CLOSE

How 'Grandma Got Run Over By a Reindeer' Became a Holiday Staple

With more than 11 million copies sold, the kooky country Christmas classic that is "Grandma Got Run Over By a Reindeer" is a musical gift that keeps on giving—and that can evidently never be returned. It’s the fantastical tale of a tipsy old lady who’s trampled to death by Santa’s sleigh, and the story behind the song is nearly as good.

It begins, like all Christmas fables should, with a blizzard. It was December 1978, and a San Francisco veterinarian named Elmo Shropshire, a.k.a. Dr. Elmo, was booked at the Hyatt in Lake Tahoe with his then-wife, Patsy. The couple had a comedy-bluegrass duo called Elmo & Patsy, and just before taking the stage, they got a visit from one Randy Brooks, a Texas singer-songwriter who’d played the hotel before them and gotten stuck there by the snow.

"I was never what I’d consider to be much of a singer," Dr. Elmo tells mental_floss from his home in California. "I always sang novelty songs, so it didn’t matter if I could sing or not. At the time, we were doing a lot of funny songs. Randy saw our show and said, 'I’ve got this song I think would be perfect for you.'"

The song, of course, was "Grandma Got Run Over by a Reindeer," which Dr. Elmo deemed "the most original take on Christmas music" he’d ever heard. "I didn’t know how long it would last," he says. "But I knew it would get people’s attention the first time he sang it."

Funnily enough, "Grandma" didn’t get much of a reaction from the audience at the Hyatt, where Elmo & Patsy played it with Brooks the night they met. "They thought it was kind of cute," Dr. Elmo says. "There are some songs that are more in your face than that one. The song has all the trappings of Christmas in it, except for that one thing."

That one thing—the old woman getting blindsided by St. Nick, plus the indifferent response from her family—made all the difference. In 1979, an early recording by Dr. Elmo found its way to influential San Francisco DJ Gene "The Emperor" Nelson, who made it a local sensation. Then December 26 rolled around, and Dr. Elmo figured the fun was over. Not even close.

"The following year, word spread from radio station to radio station," says Dr. Elmo, who wisely secured the publishing rights early on. "This wasn’t anything that started out with any big-time radio hype. We weren’t giving DJs cocaine or women or anything. I didn’t have the wherewithal to do all that stuff."

Dr. Elmo self-released 500 copies on 45 rpm vinyl, and by 1981, as the buzz continued to build, he dared to think bigger. In 1982, a company in Nashville contacted him about pressing up 250,000 copies. Dr. Elmo feared he’d be stuck with a garage full of unwanted product, but the records flew off the shelves like Santa’s caribou. That’s when he decided to sell his veterinary hospital to finance a music video, which he shot for $30,000 at his home. At this point, he still didn’t have a record deal.

"After I made the video, I had what you’d call filmmaker’s remorse," Dr. Elmo says. "I paid all that money, and nothing was happening. The 250,000 copies was a good sell, but we didn’t make any money—not enough to pay for the video."

But the investment soon paid off. In November 1983, Dr. Elmo got a call from MTV. The network loved the clip, and it’s easy to see why. Although Grandma lives in the end—a happy ending Dr. Elmo figured was necessary to sell the thing—the video has a vaguely subversive, charmingly low-budget quality that was bound to appeal to teenagers. In the last week of the Christmas season, with the vid in heavy rotation, "Grandma" passed Bing Crosby’s "White Christmas" on the Billboard holiday charts.

"My father would’ve rolled over in his grave," Dr. Elmo says with a laugh. "He thought Bing Crosby was the greatest singer in the world. And so did I."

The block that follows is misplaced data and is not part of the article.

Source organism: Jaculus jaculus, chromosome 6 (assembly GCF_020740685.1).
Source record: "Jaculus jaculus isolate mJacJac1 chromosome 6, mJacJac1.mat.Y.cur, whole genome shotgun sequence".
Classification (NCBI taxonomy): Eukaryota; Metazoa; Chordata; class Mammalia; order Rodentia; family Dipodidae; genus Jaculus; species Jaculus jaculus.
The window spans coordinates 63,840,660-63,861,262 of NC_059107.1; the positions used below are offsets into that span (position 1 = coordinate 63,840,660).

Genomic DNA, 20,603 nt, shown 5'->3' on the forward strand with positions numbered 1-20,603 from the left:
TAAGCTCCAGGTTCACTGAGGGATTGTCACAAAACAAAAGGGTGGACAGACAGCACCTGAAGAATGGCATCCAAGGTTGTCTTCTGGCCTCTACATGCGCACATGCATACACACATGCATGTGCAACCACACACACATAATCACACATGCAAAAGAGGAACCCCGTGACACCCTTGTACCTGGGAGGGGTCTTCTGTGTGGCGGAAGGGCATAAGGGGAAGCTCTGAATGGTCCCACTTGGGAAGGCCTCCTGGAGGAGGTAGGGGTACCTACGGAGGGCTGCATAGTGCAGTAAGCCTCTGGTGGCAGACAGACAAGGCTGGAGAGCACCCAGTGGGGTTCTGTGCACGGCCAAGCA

As Bing felt the sting of the public’s changing tastes, Dr. Elmo was finally in a position to make some money. In previous years, every record company he’d queried had mailed back his letter with the same message: "Stop sending us this crap." With his crap now smelling like gingerbread, Dr. Elmo flew to L.A. and signed a deal with Columbia Records. The label reissued the full-length Grandma Got Run Over By a Reindeer album he’d recorded the previous year, and in December '84, the LP became the label’s top seller, outpacing Michael Jackson’s Thriller, which was two years old but still plenty popular.

In the 30 or so years since, Dr. Elmo has basically become the Michael Jackson of novelty holiday tunes about hilariously slain matriarchs. Despite the occasional protest from groups like the Gray Panthers, who once gave Dr. Elmo a major publicity boost by labeling the lyrics sexist and ageist, "Grandma" returns each year to leave hoofprints on the popular imagination. The perennial radio favorite has spawned numerous commercial tie-ins, including a 2000 animated TV special and a line of Hallmark musical greeting cards, buttons, and an ornament. This year, fans have their pick of "Grandma" hats at Shopko and dozens upon dozens of apparel options at Walmart.

According to Dr. Elmo, there are even plans for a full-length feature film, so clearly, the franchise still has legs. And so does Dr. Elmo. When he’s not singing his holiday jam, the 80-year-old can be found outrunning the competition at senior track meets and road races. In 2005 at age 69, he finished the New York City Marathon, and in 2013, as a member of Team USA’s 4x400 relay, he won a gold medal at the World Masters Games in Porto Alegre, Brazil. On the day he spoke with mental_floss, he was gearing up for the Florida Senior Games.

Win or lose, he’ll probably be the only participant able to say he’s shared bills with Gwen Stefani and Avril Lavigne and rocked with The Roots on The Tonight Show With Jimmy Fallon. For a one-hit wonder, Dr. Elmo has had a remarkably fruitful career—one that likely wouldn’t be possible today. As he says, "Grandma" went viral at a time when major labels still mattered and radio stations were the source of new music. With everything moving toward streaming, it’s harder for any single artist or song to really capture the public’s attention.

"Everyone just listens to whatever they want to hear now," Dr. Elmo says. "That’s the difference. That’s both good and bad. If you’re a person who likes music and likes to listen to what you want to hear, there’s never been a better time."